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Friday 29 November 2019


The silent wave

It is an unspoken crisis: thousands of Afghans leaving their conflict-ridden country in search of work and peace in Iran 

By Andrew North

Even inside Afghanistan, this is a crisis that is hard to spot. The numbers involved are massive, but there are no scenes of mass flight; no images of refugees walking towards the horizon. Because this is an exodus from Afghanistan’s rural areas, where the media spotlight seldom reaches.

This is where the fighting is concentrated and poverty most entrenched. Trickles of people leaving villages across the country have turned into a silent wave heading to Iran. It is seen as a lifeline, and the only hope of a better life for their children, much like the way the US has become a lifeline for people from Central America.

No one knows exactly how many Afghans have made the journey to Iran in recent years, as most enter without papers, paying smugglers to spirit them over the border via the remote southern province of Nimruz. Among them are an increasing number of children. Some are fleeing Taliban recruitment campaigns. Many have been told to go by their families to earn money to send back. Though some initially travel with relatives, they often become separated.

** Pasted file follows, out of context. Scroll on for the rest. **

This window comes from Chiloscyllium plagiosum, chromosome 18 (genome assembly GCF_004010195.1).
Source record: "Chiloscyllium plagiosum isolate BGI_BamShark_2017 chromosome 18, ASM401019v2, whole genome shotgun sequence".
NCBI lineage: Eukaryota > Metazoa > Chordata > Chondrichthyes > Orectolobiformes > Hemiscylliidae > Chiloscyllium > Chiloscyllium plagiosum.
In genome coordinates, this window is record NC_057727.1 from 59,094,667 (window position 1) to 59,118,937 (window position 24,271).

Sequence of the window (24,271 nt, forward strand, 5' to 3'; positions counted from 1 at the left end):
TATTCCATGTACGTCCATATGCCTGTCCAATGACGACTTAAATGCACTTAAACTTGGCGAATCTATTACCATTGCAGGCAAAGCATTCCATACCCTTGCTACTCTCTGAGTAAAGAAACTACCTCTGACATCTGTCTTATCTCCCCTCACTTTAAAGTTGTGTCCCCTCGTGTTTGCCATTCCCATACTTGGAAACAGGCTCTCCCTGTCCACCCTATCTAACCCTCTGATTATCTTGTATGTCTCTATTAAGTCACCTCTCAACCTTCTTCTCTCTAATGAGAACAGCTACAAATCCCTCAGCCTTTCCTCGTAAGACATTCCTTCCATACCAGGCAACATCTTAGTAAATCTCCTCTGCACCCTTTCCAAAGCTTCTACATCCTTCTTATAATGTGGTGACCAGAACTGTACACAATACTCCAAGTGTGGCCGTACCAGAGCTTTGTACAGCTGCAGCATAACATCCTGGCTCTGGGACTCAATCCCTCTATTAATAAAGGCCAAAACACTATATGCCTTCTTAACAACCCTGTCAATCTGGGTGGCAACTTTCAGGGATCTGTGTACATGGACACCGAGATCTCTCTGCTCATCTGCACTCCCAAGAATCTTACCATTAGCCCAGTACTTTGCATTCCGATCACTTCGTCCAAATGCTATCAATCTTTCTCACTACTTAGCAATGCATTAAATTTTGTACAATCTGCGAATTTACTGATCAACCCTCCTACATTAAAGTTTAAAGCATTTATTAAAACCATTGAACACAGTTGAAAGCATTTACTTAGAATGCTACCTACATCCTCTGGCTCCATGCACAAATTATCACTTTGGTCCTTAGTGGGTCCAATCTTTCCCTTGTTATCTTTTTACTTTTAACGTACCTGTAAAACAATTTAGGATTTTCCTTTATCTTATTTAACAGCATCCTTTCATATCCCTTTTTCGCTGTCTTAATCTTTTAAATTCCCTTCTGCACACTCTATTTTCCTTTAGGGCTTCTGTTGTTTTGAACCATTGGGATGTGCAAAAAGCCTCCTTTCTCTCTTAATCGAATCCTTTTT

The result of this stealth migration is hundreds of thousands of undocumented Afghans – young and old – living a precarious existence in Iran, doing any job they can find. Reports of children being exploited and abused are widespread.

Tougher border controls imposed by Iran’s western neighbour Turkey have also swelled the number of Afghan refugees inside Iran. In the past, many hoped to use it as a stepping stone to Europe. But the Iranian government has had enough of this influx. Staggering under the weight of sanctions imposed by President Trump, it has been stepping up efforts to arrest and deport Afghans, arguing that it does not have the resources to support them. Many boys reported rough treatment at the hands of the Iranian authorities – adding to the traumatic experiences they have been through at earlier points in their childhood.

Once arrested, they are brought to a detention centre in the border region and then bussed to the crossing that leads to the Afghan province of Herat. This is the one place where the scale of this crisis becomes clear, and where the stories emerge of those who are caught up in it.


Zero Point, Islam Qala border crossing